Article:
How reliable are generational classifications?

    Understanding social dynamics is paramount to predicting people’s behavioural patterns. The need for a categorical definition, which is generally required when describing and managing economic and political processes, affects many areas, from the determination of production processes to the development of marketing strategies, from the choice of media content format to the planning of outreach activities.

    The hypothetical categories created by generalizing some standard features can be expressed as the factors that shape the decisions of employers, advertising agencies, political actors, policymakers, and educators. Although this standardization effort offers advantages in some aspects, such as identifying human resources and understanding their perceptions, expectations and motivations, it might also lead to oversimplifications that undermine the interactions of individuals from different age groups, disrupting societal synergies.

    Generational classifications are not something written in stone. They are based on the conditions of contemporary socio-economic structures and events that affect society. Such typification has repeated itself throughout history, echoing differences between generations. “What is happening to our young people? They disrespect their elders; they disobey their parents. They ignore the laws … Their morals are decaying.”

    Although these and similar sentences sound familiar today, they were expressed over 2,000 years ago by ancient philosophers such as Plato, Aristoteles, and Socrates. These generational differences generally exist because of different experiences, historical contexts, cultural differences, and technological elements.

    It must be reiterated that generations cannot be separated from each other with sharp boundaries. For example, the generation born between 1946-65 was referred to as “baby boomers” because of the increasing birth rates after World War II. These same baby boomers have laid the foundation for the digital age. Thanks to their work in different sciences, the emergence of computers, the internet and many other elements of the digital revolution were invented. Similarly, Generation X (Gen X) characterizes those born between 1965-80, and Generation Y, which follows it, played a leading role in accelerating technological transformation.

    Gen Z was born in and after 2000 when digital technologies began to spread worldwide. This history has also led to the definitions of digital natives and immigrants. So, Gen Z people are considered digital natives, whereas the previous generations are described as digital immigrants.

    Gen Z: Generation that has already been defined

    Definitions offer the possibility of classification using some specific parameters. But, despite early access and immersion in technology from a young age, which is the primary motivation for the Gen Z definition, other social, economic, and cultural differences must be addressed. Studying sociology and making classifications is one thing; these are useful for managing dynamics that make society, from industry to the service sector, from education to politics. However, perpetuating stereotypes is another thing. It just creates division within the community and will do more harm than good.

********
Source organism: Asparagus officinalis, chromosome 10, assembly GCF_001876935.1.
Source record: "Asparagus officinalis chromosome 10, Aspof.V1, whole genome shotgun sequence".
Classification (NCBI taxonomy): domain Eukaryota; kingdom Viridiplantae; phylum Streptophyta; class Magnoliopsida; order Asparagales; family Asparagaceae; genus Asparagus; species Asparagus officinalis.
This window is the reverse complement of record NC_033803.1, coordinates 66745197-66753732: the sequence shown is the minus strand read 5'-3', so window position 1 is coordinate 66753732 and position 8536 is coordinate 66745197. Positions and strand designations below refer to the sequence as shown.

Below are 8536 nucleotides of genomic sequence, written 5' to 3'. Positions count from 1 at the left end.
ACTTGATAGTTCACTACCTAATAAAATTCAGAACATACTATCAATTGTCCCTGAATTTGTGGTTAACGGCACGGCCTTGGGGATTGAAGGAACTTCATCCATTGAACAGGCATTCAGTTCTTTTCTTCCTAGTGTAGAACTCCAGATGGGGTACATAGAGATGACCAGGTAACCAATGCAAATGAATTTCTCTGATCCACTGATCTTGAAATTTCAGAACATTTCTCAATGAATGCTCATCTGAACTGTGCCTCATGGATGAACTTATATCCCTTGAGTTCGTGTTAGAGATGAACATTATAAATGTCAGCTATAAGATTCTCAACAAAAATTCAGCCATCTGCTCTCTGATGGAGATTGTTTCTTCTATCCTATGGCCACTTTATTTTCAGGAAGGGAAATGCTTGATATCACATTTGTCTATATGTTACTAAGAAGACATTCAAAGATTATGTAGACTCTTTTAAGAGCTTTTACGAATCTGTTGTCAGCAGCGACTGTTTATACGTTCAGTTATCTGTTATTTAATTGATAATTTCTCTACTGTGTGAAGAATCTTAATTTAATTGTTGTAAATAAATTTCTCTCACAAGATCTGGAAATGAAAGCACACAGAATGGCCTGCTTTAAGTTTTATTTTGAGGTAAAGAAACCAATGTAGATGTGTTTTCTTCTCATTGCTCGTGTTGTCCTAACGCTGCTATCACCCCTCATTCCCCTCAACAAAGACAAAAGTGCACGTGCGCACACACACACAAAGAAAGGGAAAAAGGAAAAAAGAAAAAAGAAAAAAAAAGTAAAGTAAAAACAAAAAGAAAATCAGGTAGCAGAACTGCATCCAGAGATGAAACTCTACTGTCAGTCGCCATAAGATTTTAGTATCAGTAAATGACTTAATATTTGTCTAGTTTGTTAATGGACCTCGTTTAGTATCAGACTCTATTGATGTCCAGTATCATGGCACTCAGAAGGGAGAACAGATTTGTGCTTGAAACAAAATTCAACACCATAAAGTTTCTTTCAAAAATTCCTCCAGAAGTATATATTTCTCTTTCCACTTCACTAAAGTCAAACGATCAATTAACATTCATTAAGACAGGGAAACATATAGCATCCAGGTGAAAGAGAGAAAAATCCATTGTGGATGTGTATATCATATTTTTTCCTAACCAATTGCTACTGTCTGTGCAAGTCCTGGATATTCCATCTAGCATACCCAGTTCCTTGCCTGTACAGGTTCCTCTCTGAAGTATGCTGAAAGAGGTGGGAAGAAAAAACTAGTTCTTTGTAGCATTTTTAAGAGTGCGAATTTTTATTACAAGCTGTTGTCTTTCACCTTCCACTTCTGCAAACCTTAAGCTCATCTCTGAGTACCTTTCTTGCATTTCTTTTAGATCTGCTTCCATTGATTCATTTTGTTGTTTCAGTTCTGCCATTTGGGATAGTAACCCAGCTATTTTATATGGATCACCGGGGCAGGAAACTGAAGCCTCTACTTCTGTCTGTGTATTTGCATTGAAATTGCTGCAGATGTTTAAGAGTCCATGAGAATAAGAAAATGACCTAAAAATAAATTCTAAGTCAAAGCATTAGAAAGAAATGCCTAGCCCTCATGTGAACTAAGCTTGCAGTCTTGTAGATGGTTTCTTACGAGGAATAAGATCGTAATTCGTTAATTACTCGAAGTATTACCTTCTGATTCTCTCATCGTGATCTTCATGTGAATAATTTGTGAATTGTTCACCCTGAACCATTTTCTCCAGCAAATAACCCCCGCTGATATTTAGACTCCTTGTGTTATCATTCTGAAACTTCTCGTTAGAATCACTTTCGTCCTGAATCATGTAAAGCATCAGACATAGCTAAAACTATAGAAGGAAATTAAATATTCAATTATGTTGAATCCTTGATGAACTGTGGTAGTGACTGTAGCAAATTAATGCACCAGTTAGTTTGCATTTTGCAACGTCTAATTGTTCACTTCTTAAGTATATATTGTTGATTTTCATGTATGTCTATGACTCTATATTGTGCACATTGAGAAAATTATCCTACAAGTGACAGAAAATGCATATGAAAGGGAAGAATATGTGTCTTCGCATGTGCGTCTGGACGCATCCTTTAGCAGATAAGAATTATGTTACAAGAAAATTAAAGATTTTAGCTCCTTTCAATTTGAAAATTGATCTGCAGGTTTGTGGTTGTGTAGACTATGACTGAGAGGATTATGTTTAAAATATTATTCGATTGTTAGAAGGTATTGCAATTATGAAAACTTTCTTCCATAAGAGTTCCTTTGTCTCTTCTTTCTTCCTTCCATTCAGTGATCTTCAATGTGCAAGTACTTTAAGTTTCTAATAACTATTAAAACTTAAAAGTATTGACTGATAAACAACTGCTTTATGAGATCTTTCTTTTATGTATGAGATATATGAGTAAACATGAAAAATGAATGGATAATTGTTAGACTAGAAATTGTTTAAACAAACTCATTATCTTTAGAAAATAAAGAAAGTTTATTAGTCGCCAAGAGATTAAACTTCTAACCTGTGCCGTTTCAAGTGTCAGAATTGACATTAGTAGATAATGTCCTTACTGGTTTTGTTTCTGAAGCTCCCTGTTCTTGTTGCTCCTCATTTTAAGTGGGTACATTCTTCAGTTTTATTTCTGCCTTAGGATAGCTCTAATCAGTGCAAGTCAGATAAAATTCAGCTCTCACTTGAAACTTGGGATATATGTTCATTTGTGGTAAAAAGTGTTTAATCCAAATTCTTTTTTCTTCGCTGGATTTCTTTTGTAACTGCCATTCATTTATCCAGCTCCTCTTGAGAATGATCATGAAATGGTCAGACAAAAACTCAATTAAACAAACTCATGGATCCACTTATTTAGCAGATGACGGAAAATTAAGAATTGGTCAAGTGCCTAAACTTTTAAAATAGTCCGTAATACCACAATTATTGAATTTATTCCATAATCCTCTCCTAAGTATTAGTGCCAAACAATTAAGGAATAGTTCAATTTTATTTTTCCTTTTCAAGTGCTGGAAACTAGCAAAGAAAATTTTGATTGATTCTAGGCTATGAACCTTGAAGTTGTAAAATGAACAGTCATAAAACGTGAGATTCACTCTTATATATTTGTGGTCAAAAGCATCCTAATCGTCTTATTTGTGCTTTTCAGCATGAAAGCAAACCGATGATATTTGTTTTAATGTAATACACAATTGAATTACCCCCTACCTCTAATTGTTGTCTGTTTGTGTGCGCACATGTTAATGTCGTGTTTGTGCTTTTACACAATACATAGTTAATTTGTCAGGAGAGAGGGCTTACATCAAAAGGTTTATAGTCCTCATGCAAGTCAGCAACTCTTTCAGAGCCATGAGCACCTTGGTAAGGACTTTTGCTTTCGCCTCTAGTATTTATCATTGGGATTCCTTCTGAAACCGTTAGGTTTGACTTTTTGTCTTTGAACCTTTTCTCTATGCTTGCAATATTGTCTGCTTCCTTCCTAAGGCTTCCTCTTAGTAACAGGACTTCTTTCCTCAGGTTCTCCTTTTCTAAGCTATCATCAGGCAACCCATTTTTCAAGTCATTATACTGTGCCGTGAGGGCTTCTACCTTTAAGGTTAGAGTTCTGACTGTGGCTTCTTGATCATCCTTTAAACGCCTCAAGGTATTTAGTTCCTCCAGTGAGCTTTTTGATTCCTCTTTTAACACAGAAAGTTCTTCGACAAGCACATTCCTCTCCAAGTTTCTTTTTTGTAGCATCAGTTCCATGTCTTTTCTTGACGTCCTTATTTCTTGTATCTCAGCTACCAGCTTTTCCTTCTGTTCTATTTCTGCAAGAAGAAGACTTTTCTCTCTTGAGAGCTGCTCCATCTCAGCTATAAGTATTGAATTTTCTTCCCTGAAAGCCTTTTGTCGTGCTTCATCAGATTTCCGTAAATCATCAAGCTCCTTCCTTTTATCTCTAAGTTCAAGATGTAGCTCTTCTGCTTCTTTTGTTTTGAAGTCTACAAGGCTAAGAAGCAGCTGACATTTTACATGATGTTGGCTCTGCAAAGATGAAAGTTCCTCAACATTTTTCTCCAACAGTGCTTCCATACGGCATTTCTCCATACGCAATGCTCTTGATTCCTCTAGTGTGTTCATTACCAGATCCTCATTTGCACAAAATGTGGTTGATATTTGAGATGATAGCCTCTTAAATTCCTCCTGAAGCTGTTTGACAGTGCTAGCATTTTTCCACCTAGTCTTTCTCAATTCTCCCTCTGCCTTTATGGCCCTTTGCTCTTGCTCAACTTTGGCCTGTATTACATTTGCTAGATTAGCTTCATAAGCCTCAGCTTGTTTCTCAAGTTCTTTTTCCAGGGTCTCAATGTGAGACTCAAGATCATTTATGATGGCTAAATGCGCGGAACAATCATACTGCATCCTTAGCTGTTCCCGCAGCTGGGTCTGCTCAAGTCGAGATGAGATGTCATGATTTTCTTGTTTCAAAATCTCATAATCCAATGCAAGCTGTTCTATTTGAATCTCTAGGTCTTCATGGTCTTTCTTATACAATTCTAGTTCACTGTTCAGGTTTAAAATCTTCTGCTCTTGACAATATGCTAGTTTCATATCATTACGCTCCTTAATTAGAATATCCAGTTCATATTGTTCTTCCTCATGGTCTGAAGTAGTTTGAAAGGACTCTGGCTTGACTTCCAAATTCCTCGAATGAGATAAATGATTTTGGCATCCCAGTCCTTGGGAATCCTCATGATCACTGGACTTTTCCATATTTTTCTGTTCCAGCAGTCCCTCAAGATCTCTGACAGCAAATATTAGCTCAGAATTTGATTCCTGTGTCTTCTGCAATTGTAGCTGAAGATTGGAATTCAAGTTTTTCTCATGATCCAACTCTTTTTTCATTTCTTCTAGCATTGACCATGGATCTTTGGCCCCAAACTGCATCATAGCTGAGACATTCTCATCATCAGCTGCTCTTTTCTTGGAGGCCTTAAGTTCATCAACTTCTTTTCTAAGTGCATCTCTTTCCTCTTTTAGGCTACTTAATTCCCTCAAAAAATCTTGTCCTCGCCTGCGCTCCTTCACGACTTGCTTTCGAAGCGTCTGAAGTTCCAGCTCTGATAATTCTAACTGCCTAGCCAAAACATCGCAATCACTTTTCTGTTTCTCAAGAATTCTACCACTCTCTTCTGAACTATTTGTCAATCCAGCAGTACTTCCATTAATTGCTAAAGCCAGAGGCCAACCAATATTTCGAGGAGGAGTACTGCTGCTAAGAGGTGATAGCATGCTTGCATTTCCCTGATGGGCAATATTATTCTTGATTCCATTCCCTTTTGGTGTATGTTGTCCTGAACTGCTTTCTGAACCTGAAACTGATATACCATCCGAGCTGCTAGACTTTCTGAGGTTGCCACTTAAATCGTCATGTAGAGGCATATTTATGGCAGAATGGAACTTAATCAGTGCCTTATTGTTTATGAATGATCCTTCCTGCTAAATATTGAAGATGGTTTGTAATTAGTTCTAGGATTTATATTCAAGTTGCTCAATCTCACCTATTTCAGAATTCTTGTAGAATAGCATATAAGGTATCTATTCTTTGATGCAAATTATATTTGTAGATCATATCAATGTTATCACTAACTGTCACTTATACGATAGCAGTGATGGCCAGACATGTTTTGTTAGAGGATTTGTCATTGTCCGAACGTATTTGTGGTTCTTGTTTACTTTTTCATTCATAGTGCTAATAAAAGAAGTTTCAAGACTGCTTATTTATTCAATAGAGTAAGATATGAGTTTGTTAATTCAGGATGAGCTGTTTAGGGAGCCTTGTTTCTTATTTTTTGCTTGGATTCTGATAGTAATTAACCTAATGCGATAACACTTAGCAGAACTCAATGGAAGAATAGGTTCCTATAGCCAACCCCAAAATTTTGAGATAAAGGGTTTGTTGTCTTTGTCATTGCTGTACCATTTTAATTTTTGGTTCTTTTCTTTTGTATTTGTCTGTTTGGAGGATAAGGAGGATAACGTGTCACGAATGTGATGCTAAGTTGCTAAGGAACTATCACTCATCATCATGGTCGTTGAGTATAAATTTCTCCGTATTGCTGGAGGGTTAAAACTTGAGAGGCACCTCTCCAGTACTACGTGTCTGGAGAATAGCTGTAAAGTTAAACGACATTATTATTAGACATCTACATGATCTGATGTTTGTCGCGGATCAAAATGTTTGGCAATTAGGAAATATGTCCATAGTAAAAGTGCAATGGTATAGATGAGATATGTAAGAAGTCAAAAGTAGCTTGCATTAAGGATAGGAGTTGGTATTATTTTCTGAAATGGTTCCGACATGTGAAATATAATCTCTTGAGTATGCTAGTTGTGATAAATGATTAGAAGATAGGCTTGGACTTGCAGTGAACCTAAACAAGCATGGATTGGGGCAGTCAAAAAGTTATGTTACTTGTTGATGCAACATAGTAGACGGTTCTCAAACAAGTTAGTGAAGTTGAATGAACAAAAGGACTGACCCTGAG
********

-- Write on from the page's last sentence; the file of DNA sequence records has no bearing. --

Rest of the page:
The discourse that Gen Z is freedom-obsessed and only successful in using technology can harm young people within similar age grouping when they have different traits and interests. Such labelling creates the perception that individuals belonging to Gen Z prefer to use technology and do not work well in group settings. Such stereotyping can hinder their career paths and development. Moreover, it sends the wrong message to Gen Z people that opportunities brought by the digital era give them a sufficient edge, making them lazy to gain other knowledge or skills.

    On the other hand, the exaggeration of being a technology user strengthens the consumer role while hindering understanding, production, and the establishment of a beneficial relationship with technology. Moreover, the perception that Gen Z is the generation that is constantly involved with technological products hinders the implementation of measures against the harm linked to modern technology. The latter includes an ever-decreasing attention span, digital addiction, and the feeling of missing out on everything are phenomena linked to digital natives.

    Gen Z individuals are constantly also faced with attempts to define themselves continually. Such an exhausting self-awareness process will inevitably have negative consequences for individuals. Although some see the positive side of these definitions since they are generated from scientifically conducted surveys, many findings are questionable.

    Moreover, many academics and politicians try to assign a role to Gen Z and tap into this reservoir to make some theoretical assumptions or political gains. This approach is another common mistake. Gen Z individuals are not the same. There are cultural, regional, and country differences that make them very different from each other. Thus, making absurd generalizations, such as “Gen Z sees life in this way,” “Gen Z is against authority,” and “Gen Z is distant to religion,” are over-simplifications that should have no place in modern societies.

    Paradoxically, this blanket approach, which ignores the uniqueness of human beings, states that Gen Z is a generation that can observe all the diversity and differences thanks to the internet. Yet, it considers them as a homogeneous mass without specificity. Therefore, politicians who want to use Gen Z for their political agendas based on exaggerations will be utterly disappointed.

    This article originally appeared in the opinion section of the website Daily Sabah.

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